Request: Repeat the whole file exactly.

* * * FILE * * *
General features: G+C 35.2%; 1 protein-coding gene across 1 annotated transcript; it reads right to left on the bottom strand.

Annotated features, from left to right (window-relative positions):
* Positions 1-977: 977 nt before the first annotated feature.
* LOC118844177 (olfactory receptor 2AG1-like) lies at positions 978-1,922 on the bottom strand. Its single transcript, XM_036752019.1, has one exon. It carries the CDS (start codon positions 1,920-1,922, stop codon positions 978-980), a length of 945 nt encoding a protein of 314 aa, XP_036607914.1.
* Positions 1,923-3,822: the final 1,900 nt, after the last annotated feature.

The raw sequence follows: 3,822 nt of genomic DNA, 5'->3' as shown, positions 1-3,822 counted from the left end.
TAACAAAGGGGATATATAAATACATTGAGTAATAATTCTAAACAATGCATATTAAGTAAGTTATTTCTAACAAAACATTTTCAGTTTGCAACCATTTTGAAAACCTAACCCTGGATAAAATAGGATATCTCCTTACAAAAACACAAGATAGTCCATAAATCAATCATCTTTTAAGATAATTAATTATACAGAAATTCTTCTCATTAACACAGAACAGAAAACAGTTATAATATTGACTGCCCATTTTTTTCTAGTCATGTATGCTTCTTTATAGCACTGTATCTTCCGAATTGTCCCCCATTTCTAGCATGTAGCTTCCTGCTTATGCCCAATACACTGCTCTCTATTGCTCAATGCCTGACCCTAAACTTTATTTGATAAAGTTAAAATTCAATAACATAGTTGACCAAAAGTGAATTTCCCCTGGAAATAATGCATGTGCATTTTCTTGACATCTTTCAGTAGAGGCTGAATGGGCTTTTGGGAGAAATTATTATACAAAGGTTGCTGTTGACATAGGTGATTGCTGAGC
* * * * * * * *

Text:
General features: G+C 35.2%; 1 protein-coding gene across 1 annotated transcript; it reads right to left on the bottom strand.

Annotated features, from left to right (window-relative positions):
* Positions 1-977: 977 nt before the first annotated feature.
* LOC118844177 (olfactory receptor 2AG1-like) lies at positions 978-1,922 on the bottom strand. Its single transcript, XM_036752019.1, has one exon. It carries the CDS (start codon positions 1,920-1,922, stop codon positions 978-980), a length of 945 nt encoding a protein of 314 aa, XP_036607914.1.
* Positions 1,923-3,822: the final 1,900 nt, after the last annotated feature.

The raw sequence follows: 3,822 nt of genomic DNA, 5'->3' as shown, positions 1-3,822 counted from the left end.
TAACAAAGGGGATATATAAATACATTGAGTAATAATTCTAAACAATGCATATTAAGTAAGTTATTTCTAACAAAACATTTTCAGTTTGCAACCATTTTGAAAACCTAACCCTGGATAAAATAGGATATCTCCTTACAAAAACACAAGATAGTCCATAAATCAATCATCTTTTAAGATAATTAATTATACAGAAATTCTTCTCATTAACACAGAACAGAAAACAGTTATAATATTGACTGCCCATTTTTTTCTAGTCATGTATGCTTCTTTATAGCACTGTATCTTCCGAATTGTCCCCCATTTCTAGCATGTAGCTTCCTGCTTATGCCCAATACACTGCTCTCTATTGCTCAATGCCTGACCCTAAACTTTATTTGATAAAGTTAAAATTCAATAACATAGTTGACCAAAAGTGAATTTCCCCTGGAAATAATGCATGTGCATTTTCTTGACATCTTTCAGTAGAGGCTGAATGGGCTTTTGGGAGAAATTATTATACAAAGGTTGCTGTTGACATAGGTGATTGCTGAGC